*** The pathology features of Nor98 in the cerebellum of the affected sheep showed similarities with those of sporadic Creutzfeldt-Jakob disease in humans.
what does the Nobel Prize Winner Stanely Prusiner say about atypical scrapie, lets look at that first ;
Published online before print October 20, 2005Proc. Natl. Acad. Sci. USA, 10.1073/pnas.0502296102Medical Sciences
A newly identified type of scrapie agent can naturally infect sheep with resistant PrP genotypes
( sheep prion transgenic mice )Annick Le Dur *, Vincent Béringue *, Olivier Andréoletti , Fabienne Reine *,Thanh Lan Laï *, Thierry Baron , Bjørn Bratberg ¶, Jean-Luc Vilotte ,Pierre Sarradin **, Sylvie L. Benestad ¶, and Hubert Laude **Virologie Immunologie Moléculaires and Génétique Biochimique etCytogénétique, Institut National de la Recherche Agronomique, 78350Jouy-en-Josas, France; Unité Mixte de Recherche, Institut National de laRecherche Agronomique-Ecole Nationale Vétérinaire de Toulouse, InteractionsHôte Agent Pathogène, 31066 Toulouse, France; Agence Française de SécuritéSanitaire des Aliments, Unité Agents Transmissibles Non Conventionnels,69364 Lyon, France; **Pathologie Infectieuse et Immunologie, InstitutNational de la Recherche Agronomique, 37380 Nouzilly, France; and¶Department of Pathology, National Veterinary Institute, 0033 Oslo, Norway
Edited by Stanley B. Prusiner, University of California, San Francisco, CA,and approved September 12, 2005 (received for review March 21, 2005)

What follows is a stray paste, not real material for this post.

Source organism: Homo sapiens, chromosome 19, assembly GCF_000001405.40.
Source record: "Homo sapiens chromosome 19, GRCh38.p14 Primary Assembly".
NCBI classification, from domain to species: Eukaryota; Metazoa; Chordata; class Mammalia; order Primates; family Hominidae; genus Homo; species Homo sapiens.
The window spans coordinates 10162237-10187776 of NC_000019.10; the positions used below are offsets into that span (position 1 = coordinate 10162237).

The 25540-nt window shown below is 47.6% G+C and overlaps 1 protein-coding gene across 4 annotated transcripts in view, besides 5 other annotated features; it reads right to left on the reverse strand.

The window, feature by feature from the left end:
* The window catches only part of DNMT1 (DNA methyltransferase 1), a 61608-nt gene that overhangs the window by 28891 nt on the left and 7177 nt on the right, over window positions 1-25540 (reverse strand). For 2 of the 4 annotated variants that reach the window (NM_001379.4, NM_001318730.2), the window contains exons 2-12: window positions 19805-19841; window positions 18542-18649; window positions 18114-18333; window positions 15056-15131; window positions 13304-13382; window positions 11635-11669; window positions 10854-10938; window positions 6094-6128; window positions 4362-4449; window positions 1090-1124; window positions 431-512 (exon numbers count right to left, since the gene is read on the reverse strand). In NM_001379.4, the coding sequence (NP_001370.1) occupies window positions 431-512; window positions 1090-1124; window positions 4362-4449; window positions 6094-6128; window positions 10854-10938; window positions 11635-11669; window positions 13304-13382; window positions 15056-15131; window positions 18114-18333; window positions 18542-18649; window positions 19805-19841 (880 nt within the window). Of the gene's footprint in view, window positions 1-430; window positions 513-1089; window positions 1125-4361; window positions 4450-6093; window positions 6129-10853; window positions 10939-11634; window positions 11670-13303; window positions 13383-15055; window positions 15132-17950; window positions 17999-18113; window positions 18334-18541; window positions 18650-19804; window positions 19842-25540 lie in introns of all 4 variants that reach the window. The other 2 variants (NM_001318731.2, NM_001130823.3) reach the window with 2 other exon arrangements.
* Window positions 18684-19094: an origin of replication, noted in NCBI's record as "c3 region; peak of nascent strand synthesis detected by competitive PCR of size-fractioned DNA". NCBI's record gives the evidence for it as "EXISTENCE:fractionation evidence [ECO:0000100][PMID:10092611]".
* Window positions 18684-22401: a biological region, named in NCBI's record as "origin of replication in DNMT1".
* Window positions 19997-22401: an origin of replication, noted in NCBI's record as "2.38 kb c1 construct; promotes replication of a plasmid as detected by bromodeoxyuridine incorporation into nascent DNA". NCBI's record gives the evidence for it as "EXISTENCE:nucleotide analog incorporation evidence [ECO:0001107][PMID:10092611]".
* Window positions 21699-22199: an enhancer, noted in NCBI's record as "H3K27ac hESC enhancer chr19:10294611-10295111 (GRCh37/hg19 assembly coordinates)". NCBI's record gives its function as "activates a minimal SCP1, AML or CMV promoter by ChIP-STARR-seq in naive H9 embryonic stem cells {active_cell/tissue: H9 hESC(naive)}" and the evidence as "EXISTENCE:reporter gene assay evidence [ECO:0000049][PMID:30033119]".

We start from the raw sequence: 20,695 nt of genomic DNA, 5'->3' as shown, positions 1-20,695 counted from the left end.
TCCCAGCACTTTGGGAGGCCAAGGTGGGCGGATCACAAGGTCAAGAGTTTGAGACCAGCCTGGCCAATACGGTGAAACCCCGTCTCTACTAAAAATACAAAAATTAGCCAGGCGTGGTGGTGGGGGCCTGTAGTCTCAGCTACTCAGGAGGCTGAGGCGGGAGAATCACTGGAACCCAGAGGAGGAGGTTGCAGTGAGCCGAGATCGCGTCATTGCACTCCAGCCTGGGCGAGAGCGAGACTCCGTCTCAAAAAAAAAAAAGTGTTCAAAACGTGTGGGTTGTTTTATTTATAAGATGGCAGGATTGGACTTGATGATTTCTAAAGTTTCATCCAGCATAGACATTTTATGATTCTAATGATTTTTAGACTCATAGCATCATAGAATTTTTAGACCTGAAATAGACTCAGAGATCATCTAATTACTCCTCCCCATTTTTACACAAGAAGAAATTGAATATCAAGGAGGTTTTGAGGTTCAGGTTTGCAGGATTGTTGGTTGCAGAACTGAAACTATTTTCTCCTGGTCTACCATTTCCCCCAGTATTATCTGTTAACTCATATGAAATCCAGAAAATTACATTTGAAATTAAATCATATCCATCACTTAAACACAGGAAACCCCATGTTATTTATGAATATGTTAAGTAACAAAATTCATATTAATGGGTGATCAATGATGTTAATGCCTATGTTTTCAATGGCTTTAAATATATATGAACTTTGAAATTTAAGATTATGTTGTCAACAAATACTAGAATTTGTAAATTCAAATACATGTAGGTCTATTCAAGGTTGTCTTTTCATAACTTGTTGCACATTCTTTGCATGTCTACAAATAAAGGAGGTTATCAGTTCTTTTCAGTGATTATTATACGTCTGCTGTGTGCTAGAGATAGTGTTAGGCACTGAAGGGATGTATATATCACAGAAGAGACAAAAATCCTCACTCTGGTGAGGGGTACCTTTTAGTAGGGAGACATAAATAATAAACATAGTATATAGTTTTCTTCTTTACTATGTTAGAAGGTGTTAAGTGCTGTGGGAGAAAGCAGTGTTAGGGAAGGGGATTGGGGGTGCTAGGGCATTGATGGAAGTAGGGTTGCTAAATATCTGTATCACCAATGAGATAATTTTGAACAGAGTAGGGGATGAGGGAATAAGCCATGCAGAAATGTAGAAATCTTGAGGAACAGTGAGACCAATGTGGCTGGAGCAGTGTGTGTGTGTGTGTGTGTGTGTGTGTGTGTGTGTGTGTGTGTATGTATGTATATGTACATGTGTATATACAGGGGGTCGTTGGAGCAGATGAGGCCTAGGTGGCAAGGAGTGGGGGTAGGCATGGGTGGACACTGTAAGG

Scrapie in small ruminants belongs to transmissible spongiform encephalopathies (TSEs), or prion diseases, a family of fatal neurodegenerative disorders that affect humans and animals and can transmit within and between species by ingestion or inoculation. Conversion of the host-encoded prion protein (PrP), normal cellular PrP (PrPc), into amisfolded form, abnormal PrP (PrPSc), plays a key role in TSE transmission and pathogenesis. The intensified surveillance of scrapie in the European Union, together with the improvement of PrPSc detection techniques, has led to the discovery of a growing number of so-called atypical scrapie cases. These include clinical Nor98 cases first identified in Norwegian sheep on the basis of unusual pathological and PrPSc molecular features and "cases" that produced discordant responses in the rapid tests currently applied tothe large-scale random screening of slaughtered or fallen animals. Worryingly, a substantial proportion of such cases involved sheep with PrP genotypes known until now to confer natural resistance to conventional scrapie. Here we report that both Nor98 and discordant cases, including three sheep homozygous for the resistant PrPARR allele (A136R154R171), efficiently transmitted the disease to transgenic mice expressing ovine PrP, and that they shared unique biological and biochemical features upon propagation in mice. These observations support the view that a truly infectious TSE agent, unrecognized until recently, infects sheep and goatflocks and